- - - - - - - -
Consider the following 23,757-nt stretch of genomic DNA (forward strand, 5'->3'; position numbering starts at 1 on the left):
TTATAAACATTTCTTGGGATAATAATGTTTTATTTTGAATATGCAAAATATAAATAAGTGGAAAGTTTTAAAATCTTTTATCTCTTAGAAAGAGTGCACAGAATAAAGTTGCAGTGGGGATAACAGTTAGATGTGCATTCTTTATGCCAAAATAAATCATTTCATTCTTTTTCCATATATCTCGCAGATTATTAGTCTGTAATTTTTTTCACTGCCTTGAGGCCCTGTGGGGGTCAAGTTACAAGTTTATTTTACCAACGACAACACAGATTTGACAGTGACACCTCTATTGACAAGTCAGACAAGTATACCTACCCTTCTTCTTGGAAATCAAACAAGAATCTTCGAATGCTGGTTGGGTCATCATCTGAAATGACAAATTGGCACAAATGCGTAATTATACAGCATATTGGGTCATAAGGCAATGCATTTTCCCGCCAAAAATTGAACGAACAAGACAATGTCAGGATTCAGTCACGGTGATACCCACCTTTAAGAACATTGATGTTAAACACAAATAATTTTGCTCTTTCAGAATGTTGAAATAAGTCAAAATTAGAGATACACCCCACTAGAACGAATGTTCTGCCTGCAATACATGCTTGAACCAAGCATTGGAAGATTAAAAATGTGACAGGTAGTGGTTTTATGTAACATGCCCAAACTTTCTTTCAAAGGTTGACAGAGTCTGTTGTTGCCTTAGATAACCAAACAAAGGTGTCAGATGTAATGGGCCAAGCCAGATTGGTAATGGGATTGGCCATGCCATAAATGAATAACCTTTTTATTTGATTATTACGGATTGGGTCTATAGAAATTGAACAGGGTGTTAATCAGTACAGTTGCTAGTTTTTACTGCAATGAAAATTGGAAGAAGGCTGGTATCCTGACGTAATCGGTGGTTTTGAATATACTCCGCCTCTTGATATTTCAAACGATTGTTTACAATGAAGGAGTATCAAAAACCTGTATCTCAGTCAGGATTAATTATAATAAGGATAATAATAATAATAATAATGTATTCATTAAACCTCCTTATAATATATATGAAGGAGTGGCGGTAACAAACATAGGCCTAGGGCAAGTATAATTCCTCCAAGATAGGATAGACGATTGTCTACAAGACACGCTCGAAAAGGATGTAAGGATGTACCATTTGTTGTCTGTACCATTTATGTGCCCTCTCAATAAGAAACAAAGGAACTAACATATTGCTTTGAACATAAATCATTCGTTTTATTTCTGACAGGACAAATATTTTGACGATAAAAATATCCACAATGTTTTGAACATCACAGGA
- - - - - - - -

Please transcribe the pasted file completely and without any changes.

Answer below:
Consider the following 23,757-nt stretch of genomic DNA (forward strand, 5'->3'; position numbering starts at 1 on the left):
TTATAAACATTTCTTGGGATAATAATGTTTTATTTTGAATATGCAAAATATAAATAAGTGGAAAGTTTTAAAATCTTTTATCTCTTAGAAAGAGTGCACAGAATAAAGTTGCAGTGGGGATAACAGTTAGATGTGCATTCTTTATGCCAAAATAAATCATTTCATTCTTTTTCCATATATCTCGCAGATTATTAGTCTGTAATTTTTTTCACTGCCTTGAGGCCCTGTGGGGGTCAAGTTACAAGTTTATTTTACCAACGACAACACAGATTTGACAGTGACACCTCTATTGACAAGTCAGACAAGTATACCTACCCTTCTTCTTGGAAATCAAACAAGAATCTTCGAATGCTGGTTGGGTCATCATCTGAAATGACAAATTGGCACAAATGCGTAATTATACAGCATATTGGGTCATAAGGCAATGCATTTTCCCGCCAAAAATTGAACGAACAAGACAATGTCAGGATTCAGTCACGGTGATACCCACCTTTAAGAACATTGATGTTAAACACAAATAATTTTGCTCTTTCAGAATGTTGAAATAAGTCAAAATTAGAGATACACCCCACTAGAACGAATGTTCTGCCTGCAATACATGCTTGAACCAAGCATTGGAAGATTAAAAATGTGACAGGTAGTGGTTTTATGTAACATGCCCAAACTTTCTTTCAAAGGTTGACAGAGTCTGTTGTTGCCTTAGATAACCAAACAAAGGTGTCAGATGTAATGGGCCAAGCCAGATTGGTAATGGGATTGGCCATGCCATAAATGAATAACCTTTTTATTTGATTATTACGGATTGGGTCTATAGAAATTGAACAGGGTGTTAATCAGTACAGTTGCTAGTTTTTACTGCAATGAAAATTGGAAGAAGGCTGGTATCCTGACGTAATCGGTGGTTTTGAATATACTCCGCCTCTTGATATTTCAAACGATTGTTTACAATGAAGGAGTATCAAAAACCTGTATCTCAGTCAGGATTAATTATAATAAGGATAATAATAATAATAATAATGTATTCATTAAACCTCCTTATAATATATATGAAGGAGTGGCGGTAACAAACATAGGCCTAGGGCAAGTATAATTCCTCCAAGATAGGATAGACGATTGTCTACAAGACACGCTCGAAAAGGATGTAAGGATGTACCATTTGTTGTCTGTACCATTTATGTGCCCTCTCAATAAGAAACAAAGGAACTAACATATTGCTTTGAACATAAATCATTCGTTTTATTTCTGACAGGACAAATATTTTGACGATAAAAATATCCACAATGTTTTGAACATCACAGGA